John returns to town April 4-16, 2011 for a series of talks based on his new book, “The Last Days of Cleveland.”Bellamy will share stories about some of the gruesome crimes and scandalous events from Cleveland’s past including: the suicide of two West Park girls (ages 10 and 11) who died after eating rat poison in their grandmother’s basement; the wild prophecies of the Rowenites who announced the apocalypse would take place at midnight on February 6, 1925 then gathered on rooftops in Garfield Heights to wait for the end; and the murder of George Saxton, playboy brother of President William McKinley whose sensational death and the murder trial of his mistress riveted an entire nation.

He is the author of six story collections and two anthologies and the former history specialist for the Cuyahoga County Library system, John Stark Bellamy retired to Vermont in 2004. He visits Cleveland periodically to speak about his work. For an online schedule of Bellamy’s upcoming library talks, visit: http://www.grayco.com/events/index.shtml#Bellamy

 

The Allerton Hotel

As many of you know I am simply enamoured by the history of the various hotels that once graced Cleveland – The Hollenden, The Statler, The Winton. Another hotel that gets very little attention is the Allerton Hotel (or I should say the Allerton Apartments, now) located on the corner of E. 13th and Chester. The Allerton Hotel is a stunning building built in 1926 by the Allerton Company of New York. The architects were the Morgantroyd and Ogden Company. The Allerton Company owned at one time eight hotels including hotels in Detroit and Chicago (the Chicago Allerton still operates as hotel along the Magnificent Mile on Michigan Avenue). No doubt the building today is a bit rough – it offers low-income housing. Recently the building went through some modest redevelopment. But back in the day it was a stunning structure. Check this photo out!

This photo provided courtesy of Cleveland Press Archives.

This photo makes the Allerton look like one hell of a time. The hotel offered 550 rooms, an air-conditioned dining room, a coffee shop, a famous cocktail lounge and a swimming pool. I know I could had have a few good evenings at the Allerton.

This photo provided courtesy of Cleveland Press Archives.

Cool stuff. And dig this postcard!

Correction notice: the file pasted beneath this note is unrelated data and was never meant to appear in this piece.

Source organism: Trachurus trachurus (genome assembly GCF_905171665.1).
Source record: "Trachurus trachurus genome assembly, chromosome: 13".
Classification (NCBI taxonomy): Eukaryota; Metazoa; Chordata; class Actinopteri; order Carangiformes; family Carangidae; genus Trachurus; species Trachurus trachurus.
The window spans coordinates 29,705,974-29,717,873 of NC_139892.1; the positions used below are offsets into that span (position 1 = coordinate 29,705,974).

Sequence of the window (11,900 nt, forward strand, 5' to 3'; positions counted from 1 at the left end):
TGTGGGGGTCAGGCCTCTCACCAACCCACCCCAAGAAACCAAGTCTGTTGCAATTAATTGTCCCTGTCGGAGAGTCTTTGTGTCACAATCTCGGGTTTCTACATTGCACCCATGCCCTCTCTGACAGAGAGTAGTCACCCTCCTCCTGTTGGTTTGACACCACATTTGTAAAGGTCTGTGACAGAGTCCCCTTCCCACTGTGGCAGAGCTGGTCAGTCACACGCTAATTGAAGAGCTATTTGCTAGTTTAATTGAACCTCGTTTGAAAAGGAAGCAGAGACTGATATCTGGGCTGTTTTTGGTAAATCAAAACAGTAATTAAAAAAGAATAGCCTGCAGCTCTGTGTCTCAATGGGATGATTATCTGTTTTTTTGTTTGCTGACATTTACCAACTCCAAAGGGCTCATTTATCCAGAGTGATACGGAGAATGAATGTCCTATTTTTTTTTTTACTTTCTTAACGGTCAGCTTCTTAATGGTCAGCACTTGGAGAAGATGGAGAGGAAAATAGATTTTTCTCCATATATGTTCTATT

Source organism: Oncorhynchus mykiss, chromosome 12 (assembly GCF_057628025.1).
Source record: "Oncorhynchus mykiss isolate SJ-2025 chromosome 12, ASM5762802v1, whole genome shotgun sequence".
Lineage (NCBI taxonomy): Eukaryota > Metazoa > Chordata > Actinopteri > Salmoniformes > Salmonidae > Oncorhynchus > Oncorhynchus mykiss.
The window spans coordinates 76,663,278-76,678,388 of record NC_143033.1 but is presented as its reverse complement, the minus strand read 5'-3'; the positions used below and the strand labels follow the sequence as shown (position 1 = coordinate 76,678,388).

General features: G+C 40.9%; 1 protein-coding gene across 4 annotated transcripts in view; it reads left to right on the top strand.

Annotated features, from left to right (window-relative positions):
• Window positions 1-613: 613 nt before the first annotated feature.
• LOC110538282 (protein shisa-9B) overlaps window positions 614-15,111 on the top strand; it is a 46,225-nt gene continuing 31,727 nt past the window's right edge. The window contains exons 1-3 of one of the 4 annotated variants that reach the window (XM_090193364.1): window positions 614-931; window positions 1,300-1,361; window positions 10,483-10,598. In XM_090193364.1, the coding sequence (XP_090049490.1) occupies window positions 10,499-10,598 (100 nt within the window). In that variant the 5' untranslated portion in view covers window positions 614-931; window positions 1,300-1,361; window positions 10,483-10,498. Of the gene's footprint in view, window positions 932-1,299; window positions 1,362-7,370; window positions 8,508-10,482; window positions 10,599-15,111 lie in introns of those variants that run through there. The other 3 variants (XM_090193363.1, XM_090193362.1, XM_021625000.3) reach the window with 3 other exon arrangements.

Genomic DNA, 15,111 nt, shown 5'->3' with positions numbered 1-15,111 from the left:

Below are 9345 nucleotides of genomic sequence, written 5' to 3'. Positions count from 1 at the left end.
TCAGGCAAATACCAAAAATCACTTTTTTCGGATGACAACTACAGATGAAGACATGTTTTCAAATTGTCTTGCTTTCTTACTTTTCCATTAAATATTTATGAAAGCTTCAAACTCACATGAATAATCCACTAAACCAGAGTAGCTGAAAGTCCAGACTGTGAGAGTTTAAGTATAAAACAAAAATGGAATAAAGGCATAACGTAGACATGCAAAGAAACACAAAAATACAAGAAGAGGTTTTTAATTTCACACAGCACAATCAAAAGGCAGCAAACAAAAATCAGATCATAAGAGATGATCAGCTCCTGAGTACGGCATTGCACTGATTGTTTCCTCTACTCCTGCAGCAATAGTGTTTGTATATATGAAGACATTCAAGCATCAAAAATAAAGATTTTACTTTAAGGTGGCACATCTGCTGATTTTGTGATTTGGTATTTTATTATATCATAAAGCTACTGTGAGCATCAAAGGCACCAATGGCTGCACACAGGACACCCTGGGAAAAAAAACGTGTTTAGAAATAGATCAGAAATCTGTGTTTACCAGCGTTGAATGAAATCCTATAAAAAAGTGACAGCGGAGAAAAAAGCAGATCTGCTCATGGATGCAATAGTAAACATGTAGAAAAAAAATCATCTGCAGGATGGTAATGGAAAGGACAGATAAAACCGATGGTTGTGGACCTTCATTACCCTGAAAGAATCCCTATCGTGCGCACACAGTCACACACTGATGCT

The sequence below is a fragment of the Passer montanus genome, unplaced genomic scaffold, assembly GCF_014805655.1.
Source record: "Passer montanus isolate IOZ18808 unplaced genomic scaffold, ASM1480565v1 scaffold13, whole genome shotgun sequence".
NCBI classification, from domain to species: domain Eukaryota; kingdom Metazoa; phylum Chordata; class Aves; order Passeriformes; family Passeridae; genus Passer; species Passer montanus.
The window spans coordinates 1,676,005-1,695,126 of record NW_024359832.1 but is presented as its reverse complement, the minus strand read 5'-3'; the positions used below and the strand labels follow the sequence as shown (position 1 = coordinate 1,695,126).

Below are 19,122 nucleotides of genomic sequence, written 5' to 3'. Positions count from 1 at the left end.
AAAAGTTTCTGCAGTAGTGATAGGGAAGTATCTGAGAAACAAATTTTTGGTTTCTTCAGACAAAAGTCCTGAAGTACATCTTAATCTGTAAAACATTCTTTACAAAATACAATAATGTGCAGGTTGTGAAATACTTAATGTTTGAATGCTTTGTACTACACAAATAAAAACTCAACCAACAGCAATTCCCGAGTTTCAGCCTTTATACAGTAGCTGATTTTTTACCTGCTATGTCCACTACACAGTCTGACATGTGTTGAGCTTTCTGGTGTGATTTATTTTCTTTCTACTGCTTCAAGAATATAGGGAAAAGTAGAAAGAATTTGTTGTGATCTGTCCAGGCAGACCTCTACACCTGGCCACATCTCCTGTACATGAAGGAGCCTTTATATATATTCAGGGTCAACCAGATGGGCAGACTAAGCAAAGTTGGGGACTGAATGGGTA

This photo provided courtesy of the Cleveland Press Archives.

 

Wow! What a beautiful place. I can only dream of spending a night in this very cool and hip hotel. Those days are past, my friends. It is a shame the condition the building is today, but once upon a time it really was a place for royalty.

Cleveland’s Lovely Little Life Savers

 

An advertisement for Lifesavers.

 

We have all had a Life Savers candy at some point in our life. (Love the cherry flavored Life Savers. And wintergreen.) But I suspect that not a lot of people know that Life Savers were created in Cleveland. It’s true. Cleveland millionaire chocolatier Clarence A. Crane introduced the Life Savers candy in 1912. Just a short year later, Crane sold the Life Savers trademark to a New York businessman. Anyway, Crane was inspired to create the candy because he was looking for a “summer candy” – a confection that would not melt during the summer, as his chocolate often would during the dog days of summer. He thought the candy looked similar to “life preservers” often found on boats, thus the name Life Savers. The first Life Savers flavor, by the by, was Pep-O-Mint (still a fan favorite). The candies were originally placed in little cardboard tubes, not the foil wrap used today (the New York businessman who acquired the brand invented the wrapper a few years later).

Interesting side note:  Clarence A. Crane is the father of noted Cleveland poet – Hart Crane, whose famous collection The Bridge was published in 1931. Hart Crane leapt to his death while sailing across the Atlantic on a return trip to the United States; ironically never reaching the life saver that was cast his way while overboard.